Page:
Like all independent studios, DreamWorks lacked the diversified businesses that helped the conglomerates ride out the hard times. And unlike the major studios, which rely on the relatively predictable revenue generated by licensing their vast film libraries for use on DVD, cable and TV, DreamWorks had to build a library from scratch.

In 11 years, it amassed only 59 live-action titles, many of which are co-owned by other studios. (An additional 11 animated films are owned by DreamWorks Animation, which was spun off last year and is not part of the sale to Paramount). MGM, by contrast, had a 4,000-title library.

Based on typical industry practices, DreamWorks would have had to release at least twice as many movies a year as the seven it averaged to justify its $100-million annual overhead.

"When Steven, Jeffrey and I started the company, we hoped to make enough films to rationalize the cost of being our own distributor," Geffen said Sunday, when the deal was announced. "Sadly, we were never able to."

In the end, analysts said, it came down to the movies. Whether because of bad choices or fickle audiences, DreamWorks didn't have enough hits to offset its flops. Its first two movies -- the action film "The Peacemaker" and period slave drama "Amistad" -- were lackluster at best, grossing less than $50 million each. And most of its hits were shared productions, meaning DreamWorks had to split its profits with another studio.

"A lot of their film choices in the early years weren't so good," said Richard Greenfield, an independent media analyst. "It's all about creative success, and whether you end up choosing more right than wrong."

DreamWorks' demise as a full-fledged studio was exacerbated by a management vacuum. Geffen disliked the film business and rarely came into the office. Spielberg's priority was directing movies. Katzenberg was focused on the animation operation, which he still runs.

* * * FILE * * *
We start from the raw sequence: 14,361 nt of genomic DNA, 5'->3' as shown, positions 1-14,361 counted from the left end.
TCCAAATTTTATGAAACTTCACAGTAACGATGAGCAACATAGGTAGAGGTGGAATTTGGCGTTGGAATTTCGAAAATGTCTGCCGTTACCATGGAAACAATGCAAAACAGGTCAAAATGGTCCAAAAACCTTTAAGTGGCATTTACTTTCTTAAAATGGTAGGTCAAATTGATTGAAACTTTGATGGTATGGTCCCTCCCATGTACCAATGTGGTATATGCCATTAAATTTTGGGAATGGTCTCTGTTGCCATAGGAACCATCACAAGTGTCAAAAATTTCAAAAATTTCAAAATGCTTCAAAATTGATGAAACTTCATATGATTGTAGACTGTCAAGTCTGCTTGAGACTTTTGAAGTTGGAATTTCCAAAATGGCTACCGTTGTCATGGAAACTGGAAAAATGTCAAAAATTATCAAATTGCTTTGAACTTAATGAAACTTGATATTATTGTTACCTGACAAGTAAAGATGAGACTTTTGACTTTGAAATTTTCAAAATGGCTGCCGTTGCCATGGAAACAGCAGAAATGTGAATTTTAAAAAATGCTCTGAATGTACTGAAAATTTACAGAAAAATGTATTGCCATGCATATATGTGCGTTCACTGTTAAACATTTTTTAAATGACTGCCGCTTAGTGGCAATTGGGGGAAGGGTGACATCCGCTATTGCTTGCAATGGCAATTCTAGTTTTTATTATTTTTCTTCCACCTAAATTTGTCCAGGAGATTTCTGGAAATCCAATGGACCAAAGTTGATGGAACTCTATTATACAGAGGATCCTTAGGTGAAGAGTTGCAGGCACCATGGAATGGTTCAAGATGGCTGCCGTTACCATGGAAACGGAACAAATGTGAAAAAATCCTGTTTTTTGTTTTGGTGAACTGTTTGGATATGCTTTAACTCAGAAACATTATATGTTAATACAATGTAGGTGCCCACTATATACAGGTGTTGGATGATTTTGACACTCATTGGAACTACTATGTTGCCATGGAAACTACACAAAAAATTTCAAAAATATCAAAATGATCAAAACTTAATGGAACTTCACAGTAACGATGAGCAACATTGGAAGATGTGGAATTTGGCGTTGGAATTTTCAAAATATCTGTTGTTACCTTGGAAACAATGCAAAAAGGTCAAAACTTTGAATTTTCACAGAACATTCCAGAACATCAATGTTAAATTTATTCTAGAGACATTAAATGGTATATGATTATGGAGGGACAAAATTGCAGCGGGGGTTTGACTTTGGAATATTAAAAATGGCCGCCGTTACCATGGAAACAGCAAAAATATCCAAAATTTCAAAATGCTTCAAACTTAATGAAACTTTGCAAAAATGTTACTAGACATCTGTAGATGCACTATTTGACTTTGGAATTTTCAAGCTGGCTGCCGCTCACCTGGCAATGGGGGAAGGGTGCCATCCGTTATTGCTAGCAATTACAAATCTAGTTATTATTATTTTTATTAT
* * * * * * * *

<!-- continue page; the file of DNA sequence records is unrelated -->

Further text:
Like DreamWorks, a start-up studio such as the new Weinstein Co. must navigate the minefields that come with independence. This fall, the Weinstein brothers were forced to give up their lucrative, 800-title library when they split with Miramax and its corporate parent, Disney.

Their company has raised $500 million in equity and expects to add $500 million more in debt. But it could blow through that war chest quickly if too many of its movies disappoint.

For the entertainment industry, the continued consolidation is bad news. For starters, it means huge job losses: MGM's staff of 1,500 is being squeezed to about 250. It also means fewer buyers vying for the services of actors, directors and writers.

For consumers, the effect of studios' consolidation is unclear.

Facing shareholder pressure, studios are often reluctant to take creative risks, relying instead on sequels and remakes rather than original ideas.

Yet, even as true independent studios dwindle, each major studio has acquired or launched in-house "specialty" film divisions. These units release lower-budget, smaller movies while serving as feeders for young talent and as laboratories for hatching award-winning projects.

A majority of the 10 Golden Globe best picture nominees -- five dramas and five for musicals or comedies -- came from either independent studios or the specialty divisions of major studios.

"The fact that studios are in both businesses really keeps the level of diversity of films in the marketplace constant," said Warner Bros. production chief Jeff Robinov. Warner released the big-budget "Batman Begins" and, through its specialty unit, the critically acclaimed "Good Night, and Good Luck."

Nielsen Entertainment analyst Larry Gerbrandt said the maverick spirit in filmmaking lives on. More films are submitted to the independent Sundance Film Festival each year than are accepted, he noted.

"We haven't lost independent production," Gerbrandt said. "What we've lost is the independent financial structure."

Which is what happened to DreamWorks, proving again that some of the richest and biggest names in Hollywood can't always buy their independence.